ARGONNE, Ill. (Jan. 21, 2005) — Watching flies fly may not seem like high-tech science, but for researchers using the Western Hemisphere's most brilliant X-rays, located at the Advanced Photon Source at the U.S. Department of Energy's Argonne National Laboratory, it not only helps explain how insects fly but also may someday aid in understanding human heart function.
The researchers, from the Illinois Institute of Technology (IIT), Caltech and the University of Vermont, merged two distinct technologies, intense X-ray beams and electronic flight simulators, to study how insect muscles can generate such extraordinary levels of power. The results are published in the British journal Nature today.
Lead researcher Tom Irving of IIT said that the research has widespread implications. “Flying insects are among the most successful species in the animal kingdom. The ways in which the wing muscles in these insects generate enough power for flight is not completely understood. Insect muscles differ from animal muscles in that they do not need a nerve impulse for every contraction but instead are activated by stretch. The means by which these ‘stretch-activated muscles' are turned on and off at high speed — one wing beat takes 5/1000th of a second — has been a mystery.”
The team used extremely bright beams of X-rays at the BioCAT facility (a NIH- supported research center developed by IIT) at the APS and a “virtual-reality flight simulator” for flies — designed by collaborator Michael Dickinson of Caltech — to probe to the muscles in a flying fruit fly.
The intense X-rays are necessary to resolve the changes in the crystal-like configuration of molecules responsible for generating the rapid contractions of the muscle with a resolution of 6/10,0000th of a second.
The flight simulator, which fools a tethered fly into “thinking” it is flying freely through the air, is necessary to produce a stable pattern of wing motion and enabled the researchers to capture X-ray images at different stages of muscle contraction.
By combining the technologies, the researchers could reconstruct a “movie” of the molecular changes in the powerful muscles as they lengthen and shorten to drive the wings back and forth 200 times each second.
These experiments uncovered previously unsuspected interactions of various proteins as the muscles stretch and contract that suggest a model for how these powerful biological motors turn “on” and “off” during the wingbeat.
“We are now in a position to relate muscle power output to changes in molecular structure," Irving said, "which helps us understand how insects generate enough power to support flight.”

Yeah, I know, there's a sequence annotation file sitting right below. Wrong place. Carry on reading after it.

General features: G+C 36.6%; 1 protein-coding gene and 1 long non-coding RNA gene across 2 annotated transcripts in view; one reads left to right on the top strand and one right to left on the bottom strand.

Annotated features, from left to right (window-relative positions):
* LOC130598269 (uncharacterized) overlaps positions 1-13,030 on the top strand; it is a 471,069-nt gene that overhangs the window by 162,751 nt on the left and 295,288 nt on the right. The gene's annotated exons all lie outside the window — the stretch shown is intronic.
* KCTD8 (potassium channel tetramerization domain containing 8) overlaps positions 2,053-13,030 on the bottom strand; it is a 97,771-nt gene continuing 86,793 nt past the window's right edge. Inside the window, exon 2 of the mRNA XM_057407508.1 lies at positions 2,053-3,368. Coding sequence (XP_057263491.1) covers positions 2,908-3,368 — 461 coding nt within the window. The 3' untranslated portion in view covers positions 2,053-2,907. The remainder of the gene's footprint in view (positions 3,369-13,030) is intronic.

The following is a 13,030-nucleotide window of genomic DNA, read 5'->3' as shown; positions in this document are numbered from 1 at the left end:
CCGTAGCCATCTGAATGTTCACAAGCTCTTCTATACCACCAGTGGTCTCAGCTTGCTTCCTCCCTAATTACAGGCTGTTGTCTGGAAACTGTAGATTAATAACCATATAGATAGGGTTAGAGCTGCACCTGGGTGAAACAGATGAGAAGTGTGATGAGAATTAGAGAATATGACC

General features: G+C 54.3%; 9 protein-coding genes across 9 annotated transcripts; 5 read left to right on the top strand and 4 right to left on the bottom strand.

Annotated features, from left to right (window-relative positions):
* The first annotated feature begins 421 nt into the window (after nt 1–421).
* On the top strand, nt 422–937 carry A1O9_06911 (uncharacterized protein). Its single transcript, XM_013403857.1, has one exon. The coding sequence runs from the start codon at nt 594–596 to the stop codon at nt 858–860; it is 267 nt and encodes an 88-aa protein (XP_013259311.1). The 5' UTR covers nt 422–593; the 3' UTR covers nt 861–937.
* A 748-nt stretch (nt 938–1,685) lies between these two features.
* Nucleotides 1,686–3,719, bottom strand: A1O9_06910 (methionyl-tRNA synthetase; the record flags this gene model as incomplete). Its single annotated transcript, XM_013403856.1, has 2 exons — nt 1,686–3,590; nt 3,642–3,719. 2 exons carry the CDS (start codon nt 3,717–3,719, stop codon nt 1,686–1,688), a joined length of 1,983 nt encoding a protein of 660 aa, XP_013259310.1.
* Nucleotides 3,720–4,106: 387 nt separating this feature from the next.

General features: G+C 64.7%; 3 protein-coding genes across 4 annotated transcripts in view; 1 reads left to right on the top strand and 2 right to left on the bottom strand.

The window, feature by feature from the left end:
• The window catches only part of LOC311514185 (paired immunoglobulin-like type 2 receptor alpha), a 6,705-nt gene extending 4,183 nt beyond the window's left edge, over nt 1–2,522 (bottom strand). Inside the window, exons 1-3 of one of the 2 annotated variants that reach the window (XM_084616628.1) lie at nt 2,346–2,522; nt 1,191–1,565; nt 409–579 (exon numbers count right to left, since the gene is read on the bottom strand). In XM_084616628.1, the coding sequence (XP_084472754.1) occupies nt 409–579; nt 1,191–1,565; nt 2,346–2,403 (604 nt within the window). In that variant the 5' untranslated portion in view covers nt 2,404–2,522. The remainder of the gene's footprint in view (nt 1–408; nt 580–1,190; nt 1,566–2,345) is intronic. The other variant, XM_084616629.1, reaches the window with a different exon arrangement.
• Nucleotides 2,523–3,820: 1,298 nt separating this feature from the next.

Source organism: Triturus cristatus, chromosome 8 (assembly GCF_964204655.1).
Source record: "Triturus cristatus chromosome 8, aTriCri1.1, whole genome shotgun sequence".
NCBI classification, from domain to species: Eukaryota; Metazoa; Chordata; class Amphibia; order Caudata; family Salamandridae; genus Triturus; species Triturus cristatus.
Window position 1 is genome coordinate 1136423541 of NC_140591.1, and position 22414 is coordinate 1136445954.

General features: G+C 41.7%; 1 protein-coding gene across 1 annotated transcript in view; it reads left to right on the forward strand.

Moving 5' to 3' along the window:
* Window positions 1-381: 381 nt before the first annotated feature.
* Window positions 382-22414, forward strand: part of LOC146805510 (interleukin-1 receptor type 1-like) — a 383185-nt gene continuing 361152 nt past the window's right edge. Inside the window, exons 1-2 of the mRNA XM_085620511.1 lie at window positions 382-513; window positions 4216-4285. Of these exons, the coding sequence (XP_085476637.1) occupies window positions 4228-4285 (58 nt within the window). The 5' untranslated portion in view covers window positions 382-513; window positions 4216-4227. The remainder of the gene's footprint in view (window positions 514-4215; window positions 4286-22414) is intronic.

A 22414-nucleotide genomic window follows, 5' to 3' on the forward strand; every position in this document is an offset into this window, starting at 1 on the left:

Dickinson and collaborator David Maughan of the University of Vermont note the fact that these experiments are performed on tiny, genetically malleable fruit flies raises the possibility of addressing much more specific questions concerning the roles of various protein components in muscle function using mutant or genetically engineered flies.
The authors note that the many similarities between insect muscle and other oscillatory muscles, including human cardiac muscle, mean that the research may be adaptable for other uses.
“The data collected in these experiments," Irving said, "suggest new ways to study cardiac muscle that may allow us to explain how changes in its molecular machinery determine heart muscle performance. The fact that flight muscles are genetically mutable by the investigators raise the possibility they could serve as useful models of inherited human heart disease.”
Other collaborators on the research were Gerrie Farman, Tanya Bekyarova and David Gore of IIT, and Mark Frye of Caltech.
The nation's first national laboratory, Argonne National Laboratory conducts basic and applied scientific research across a wide spectrum of disciplines, ranging from high-energy physics to climatology and biotechnology. Since 1990, Argonne has worked with more than 600 companies and numerous federal agencies and other organizations to help advance America's scientific leadership and prepare the nation for the future. Argonne is operated by the University of Chicago for the U.S. Department of Energy's Office of Science.
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